As the trial was about to resume the next morning, the first justice of the court entered the courtroom and made an announcement declaring a mistrial as follows:
"Good morning, ladies and gentlemen. I'm Judge Sherman and I'm the First Justice of this Court."
"Regretfully, about 30 minutes ago we were informed of a medical emergency in Judge Sragow's family, as a consequence of which this case cannot go forth."
"I'm required, under the rules of court, to declare a mistrial. That means that this case for these purposes at this point in time is over and that the parties will have to start all over again, depending upon what the schedule of the session is. And that, I would assume, you would arrange, please, with the clerk. The Jury of Six office will reschedule the case."
"I have no idea as to the nature of the emergency but it's the -- I've been working with Judge Sragow now since the day of her first appointment and I'll tell you it's the first day she's ever missed work."
"I'm sorry for your inconvenience but you're excused at this point. And if counsel will see the clerk, arrangements will be made for your convenience to reschedule the trial."
Before trial commenced on the rescheduled day, April 26, 1995, the defendant moved for dismissal on double jeopardy grounds. The motion was denied by Judge Sragow in chambers. Another judge presided at trial. The prosecution called Officers Marchionda and Brennan, as before. Now the prosecution called a third witness, the booking sergeant, Joseph Thibodeau. Thibodeau said he believed Horrigan was drunk during the booking; on reaching his cell, Horrigan fell asleep. The defense, following the mother's testimony, put Horrigan on the stand. He admitted to having had two beers earlier that evening hut denied having been intoxicated: he was very tired, he said, he had done eight hours work stacking rocks as a mason's assistant.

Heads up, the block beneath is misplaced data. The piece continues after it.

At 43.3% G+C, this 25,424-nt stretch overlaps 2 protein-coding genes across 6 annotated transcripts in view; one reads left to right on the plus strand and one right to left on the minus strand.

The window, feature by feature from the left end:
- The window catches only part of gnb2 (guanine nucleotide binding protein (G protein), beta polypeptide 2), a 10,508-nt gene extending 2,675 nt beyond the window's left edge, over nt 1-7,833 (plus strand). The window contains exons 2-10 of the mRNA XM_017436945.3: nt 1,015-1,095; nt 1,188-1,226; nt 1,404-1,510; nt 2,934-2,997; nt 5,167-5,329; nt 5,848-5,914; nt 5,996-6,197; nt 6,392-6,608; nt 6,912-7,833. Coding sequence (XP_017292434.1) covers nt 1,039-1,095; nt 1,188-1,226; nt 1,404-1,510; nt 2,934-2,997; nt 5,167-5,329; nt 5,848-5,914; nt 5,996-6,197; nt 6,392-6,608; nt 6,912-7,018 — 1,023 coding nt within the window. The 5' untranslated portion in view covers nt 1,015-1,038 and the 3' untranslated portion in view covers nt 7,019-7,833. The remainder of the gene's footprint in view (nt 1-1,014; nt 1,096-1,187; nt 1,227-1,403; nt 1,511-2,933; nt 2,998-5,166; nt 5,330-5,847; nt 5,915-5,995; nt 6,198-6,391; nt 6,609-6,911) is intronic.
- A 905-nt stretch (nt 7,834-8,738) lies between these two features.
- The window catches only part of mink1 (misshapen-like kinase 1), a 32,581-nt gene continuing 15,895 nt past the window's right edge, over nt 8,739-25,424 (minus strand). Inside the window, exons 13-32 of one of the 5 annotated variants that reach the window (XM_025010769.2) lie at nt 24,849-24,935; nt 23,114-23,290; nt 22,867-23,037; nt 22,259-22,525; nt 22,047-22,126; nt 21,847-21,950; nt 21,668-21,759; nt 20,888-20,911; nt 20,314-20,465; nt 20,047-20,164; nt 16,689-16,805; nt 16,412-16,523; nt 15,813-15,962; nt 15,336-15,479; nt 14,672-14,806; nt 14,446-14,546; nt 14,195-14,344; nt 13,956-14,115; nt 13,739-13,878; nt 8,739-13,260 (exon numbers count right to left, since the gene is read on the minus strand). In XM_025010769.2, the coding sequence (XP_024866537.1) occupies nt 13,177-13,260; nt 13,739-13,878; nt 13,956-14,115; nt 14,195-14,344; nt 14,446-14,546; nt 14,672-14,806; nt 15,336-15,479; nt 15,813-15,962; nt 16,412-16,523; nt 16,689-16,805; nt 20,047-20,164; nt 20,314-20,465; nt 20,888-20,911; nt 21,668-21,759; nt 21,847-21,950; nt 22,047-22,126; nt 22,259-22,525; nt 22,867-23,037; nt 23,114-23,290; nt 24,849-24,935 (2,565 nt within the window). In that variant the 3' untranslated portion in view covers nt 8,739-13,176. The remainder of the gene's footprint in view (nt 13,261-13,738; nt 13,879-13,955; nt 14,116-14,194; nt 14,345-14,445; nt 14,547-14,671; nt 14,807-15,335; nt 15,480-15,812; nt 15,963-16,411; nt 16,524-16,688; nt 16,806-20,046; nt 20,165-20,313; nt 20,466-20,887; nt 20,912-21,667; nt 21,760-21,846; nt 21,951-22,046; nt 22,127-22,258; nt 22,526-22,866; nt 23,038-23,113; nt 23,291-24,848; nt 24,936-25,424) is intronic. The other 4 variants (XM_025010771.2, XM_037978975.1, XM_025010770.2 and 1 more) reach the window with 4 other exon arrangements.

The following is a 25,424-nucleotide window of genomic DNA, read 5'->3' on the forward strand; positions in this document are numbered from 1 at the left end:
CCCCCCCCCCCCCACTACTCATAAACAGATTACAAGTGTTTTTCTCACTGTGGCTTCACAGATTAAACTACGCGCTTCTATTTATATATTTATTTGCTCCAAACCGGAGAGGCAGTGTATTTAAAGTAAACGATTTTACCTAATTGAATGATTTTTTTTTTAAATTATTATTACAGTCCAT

This second trial ended the day it began. The jury found the defendant guilty of driving under the influence and speeding. He was sentenced to one year's probation with a program of alcohol evaluation and one year's loss of license; he was fined for speeding. The defendant appeals from the judgment of conviction, claiming error in the denial of his double jeopardy claim.
1. Manifest necessity. [Note 1] Where jeopardy has attached -- as it did here when the first jury were empaneled and sworn, see
Collins v. Commonwealth, 412 Mass. 349 , 352 (1992) -- a judge may not declare a mistrial with a prospect of second jeopardy except for "manifest necessity," and that limited power is to be used with "greatest caution" and for "very plain" reason. So said Justice Story in a famous passage of United States v. Perez, 22 U.S. (9 Wheat.) 579, 580 (1824): "[T]he law has invested Courts of justice with the authority to discharge a jury from giving any verdict, whenever in their opinion, taking all the circumstances into consideration there is a manifest necessity for the act, or the ends of public justice would otherwise be defeated. They are to exercise a sound discretion on the subject; and it is impossible to define all the circumstances, which would render it proper to interfere. To be sure, the power ought to be used with the greatest caution, under urgent circumstances, and for very plain and obvious causes."